This is a guest post by Pat Swords.
One sometimes has to go be persistent and dig out the evidence bit by bit until one has what can be justifiably described as a 'smoking gun'. Look at the attached emails, received from the EU Commission by Joseph Caulfield, one of those now following my 'road somewhat less travelled'. If you look at the first message you might be initially perplexed, but then you might not recognise the person in the Commission it is from. However, while not a household name, the sender does have some major significance: she is the Secretary General of the EU Commission.
So what is it all about and how did we get there? In July 2012 the EU opened a consultation on energy infrastructure projects that would be considered for preferential funding and planning arrangements. I don't know if you were aware of this, but the electricity projects for Ireland were quite shocking not only in terms of financial scale, but also in relation to their massive environmental impact. I'm sure you will recognise similar features in relation to those proposed for Scotland.
However, all that was provided for the public was essentially a 'one liner' description. So how could an effective public participation take place?
What then began was a battle, which is still on-going, and which you can follow in logical order in the emails. The EU was requested to provide supporting information on the projects, as this wasn't available from the developers or the Department of Energy here in Dublin. There was a flat out refusal to provide it, and rules related to privacy and commercial confidentiality were quoted. The matter then went to a legal request under the Aarhus Regulation. There was again a refusal, this time from Philip Lowe, the Director General in DG Energy.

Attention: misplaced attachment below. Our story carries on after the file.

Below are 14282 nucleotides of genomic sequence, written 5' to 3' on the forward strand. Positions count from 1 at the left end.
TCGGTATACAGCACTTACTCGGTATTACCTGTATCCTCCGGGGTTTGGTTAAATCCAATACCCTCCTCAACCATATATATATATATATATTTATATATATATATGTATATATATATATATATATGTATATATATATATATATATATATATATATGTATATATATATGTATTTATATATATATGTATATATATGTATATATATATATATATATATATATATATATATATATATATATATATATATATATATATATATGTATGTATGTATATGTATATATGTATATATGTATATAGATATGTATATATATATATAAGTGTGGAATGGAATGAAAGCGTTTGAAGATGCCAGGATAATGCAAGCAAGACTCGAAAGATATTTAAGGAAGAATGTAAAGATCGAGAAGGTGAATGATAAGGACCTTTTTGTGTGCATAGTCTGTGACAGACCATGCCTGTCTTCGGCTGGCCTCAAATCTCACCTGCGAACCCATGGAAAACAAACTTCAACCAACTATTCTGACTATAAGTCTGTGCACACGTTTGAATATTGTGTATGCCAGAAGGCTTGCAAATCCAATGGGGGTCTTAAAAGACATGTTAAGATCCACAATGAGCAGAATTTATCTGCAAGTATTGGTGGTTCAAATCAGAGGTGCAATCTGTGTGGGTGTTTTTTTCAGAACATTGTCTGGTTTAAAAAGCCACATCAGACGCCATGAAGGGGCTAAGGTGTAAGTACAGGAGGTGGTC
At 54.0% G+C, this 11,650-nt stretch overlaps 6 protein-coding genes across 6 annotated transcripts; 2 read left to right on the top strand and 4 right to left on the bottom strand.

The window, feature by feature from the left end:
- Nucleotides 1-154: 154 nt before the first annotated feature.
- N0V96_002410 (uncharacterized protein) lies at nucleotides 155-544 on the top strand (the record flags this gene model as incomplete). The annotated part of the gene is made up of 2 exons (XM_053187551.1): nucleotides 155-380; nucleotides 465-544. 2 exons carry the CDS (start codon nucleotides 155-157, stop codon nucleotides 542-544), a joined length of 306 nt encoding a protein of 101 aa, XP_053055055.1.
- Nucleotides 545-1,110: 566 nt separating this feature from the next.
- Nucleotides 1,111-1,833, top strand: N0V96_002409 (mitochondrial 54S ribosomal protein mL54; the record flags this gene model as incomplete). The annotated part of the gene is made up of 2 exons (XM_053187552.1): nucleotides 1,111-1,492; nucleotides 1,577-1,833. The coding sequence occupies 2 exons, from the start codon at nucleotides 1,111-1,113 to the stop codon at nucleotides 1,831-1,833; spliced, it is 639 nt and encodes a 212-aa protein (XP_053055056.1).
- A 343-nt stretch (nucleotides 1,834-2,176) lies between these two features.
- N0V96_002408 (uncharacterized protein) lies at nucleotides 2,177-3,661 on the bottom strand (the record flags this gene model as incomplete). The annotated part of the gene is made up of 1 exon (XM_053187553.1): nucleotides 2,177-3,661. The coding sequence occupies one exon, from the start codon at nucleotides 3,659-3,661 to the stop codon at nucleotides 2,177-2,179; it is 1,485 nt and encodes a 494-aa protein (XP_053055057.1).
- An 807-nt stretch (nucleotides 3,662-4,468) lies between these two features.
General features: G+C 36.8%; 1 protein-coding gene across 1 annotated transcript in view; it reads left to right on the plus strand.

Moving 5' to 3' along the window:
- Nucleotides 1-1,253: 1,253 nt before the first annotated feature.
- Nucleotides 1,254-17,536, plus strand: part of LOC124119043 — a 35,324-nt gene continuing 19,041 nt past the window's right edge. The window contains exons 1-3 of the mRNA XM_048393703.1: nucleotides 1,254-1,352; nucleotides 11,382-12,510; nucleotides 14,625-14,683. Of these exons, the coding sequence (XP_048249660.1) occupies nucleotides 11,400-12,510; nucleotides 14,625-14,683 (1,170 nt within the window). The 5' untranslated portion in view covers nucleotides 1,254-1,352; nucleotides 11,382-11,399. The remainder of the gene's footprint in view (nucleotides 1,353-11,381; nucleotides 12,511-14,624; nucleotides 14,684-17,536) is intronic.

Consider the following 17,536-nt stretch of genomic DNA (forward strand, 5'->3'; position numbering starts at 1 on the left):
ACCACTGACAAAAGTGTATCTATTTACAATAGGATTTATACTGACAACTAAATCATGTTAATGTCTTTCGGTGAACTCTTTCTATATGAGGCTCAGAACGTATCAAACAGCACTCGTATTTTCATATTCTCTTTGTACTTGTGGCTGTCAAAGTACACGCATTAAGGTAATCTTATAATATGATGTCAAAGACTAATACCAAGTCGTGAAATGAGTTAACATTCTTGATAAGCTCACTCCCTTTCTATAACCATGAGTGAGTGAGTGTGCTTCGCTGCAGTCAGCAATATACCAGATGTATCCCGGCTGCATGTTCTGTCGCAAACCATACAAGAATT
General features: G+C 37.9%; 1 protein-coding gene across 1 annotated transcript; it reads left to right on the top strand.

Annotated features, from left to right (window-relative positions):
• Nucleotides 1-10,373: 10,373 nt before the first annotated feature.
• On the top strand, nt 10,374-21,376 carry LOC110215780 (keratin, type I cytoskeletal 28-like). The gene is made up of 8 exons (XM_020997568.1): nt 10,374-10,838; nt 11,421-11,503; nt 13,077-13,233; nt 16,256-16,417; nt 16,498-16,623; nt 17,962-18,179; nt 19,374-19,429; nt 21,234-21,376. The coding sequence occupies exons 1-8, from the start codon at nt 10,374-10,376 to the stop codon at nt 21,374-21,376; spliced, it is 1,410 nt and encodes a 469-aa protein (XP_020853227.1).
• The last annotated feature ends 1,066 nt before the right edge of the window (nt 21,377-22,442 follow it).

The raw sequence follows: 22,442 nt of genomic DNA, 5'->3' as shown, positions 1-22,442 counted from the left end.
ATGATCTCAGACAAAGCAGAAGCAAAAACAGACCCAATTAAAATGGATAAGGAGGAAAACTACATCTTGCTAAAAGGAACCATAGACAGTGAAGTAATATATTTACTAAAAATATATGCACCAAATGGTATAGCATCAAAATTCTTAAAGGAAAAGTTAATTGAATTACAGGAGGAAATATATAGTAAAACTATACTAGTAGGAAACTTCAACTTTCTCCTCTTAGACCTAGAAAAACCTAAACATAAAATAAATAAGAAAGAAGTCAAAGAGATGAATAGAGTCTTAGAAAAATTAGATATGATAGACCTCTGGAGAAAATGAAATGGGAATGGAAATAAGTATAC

This was considered unacceptable, so a confirmatory application was made. Under the Aarhus Regulation there are 15 working days allowed with regard to replying to requests for information. After 15 working days, a reply was received requesting an extension in time. And the end of this 15 working days a similar reply was received. When 15 working days had passed and no reply was received, a formal complaint was sent to the EU Ombudsman. This was acknowledged and in time the EU Ombudsman confirmed that a formal investigation would be conducted into the failure to provide the documentation.
Today, almost exactly seven months after the initial request was made, what was received from the Secretary General of the EU Commission was a short and concise blank questionnaire form that supposedly the developers filled in, in order to be selected as potential projects of Common Interest.
What is disturbing, is that if you have ever been to Dublin (or seen U2 Videos), there is the very prominent landmark of two adjacent power station chimneys; these are 207 m tall. For the midlands region of Ireland there are now proposals to build more than two thousand turbines at 185 m in height to export renewable electricity to the UK. This project, Element Power, was one of the seven electricity projects in the "consultation".
The impacts of this project are simply staggering, yet here we have the most senior officials in the EU rushing through a consultation in respect of potential priority funding and planning for it and other developments and we now find out, after seven months of persistence, that either:
- they have no information to back it up or
- what they have is so trivial they are embarrassed to release it.
If the general public knew what form of administration and accountability was going on, they would be rightly shocked, so I hope you and others can distribute this message.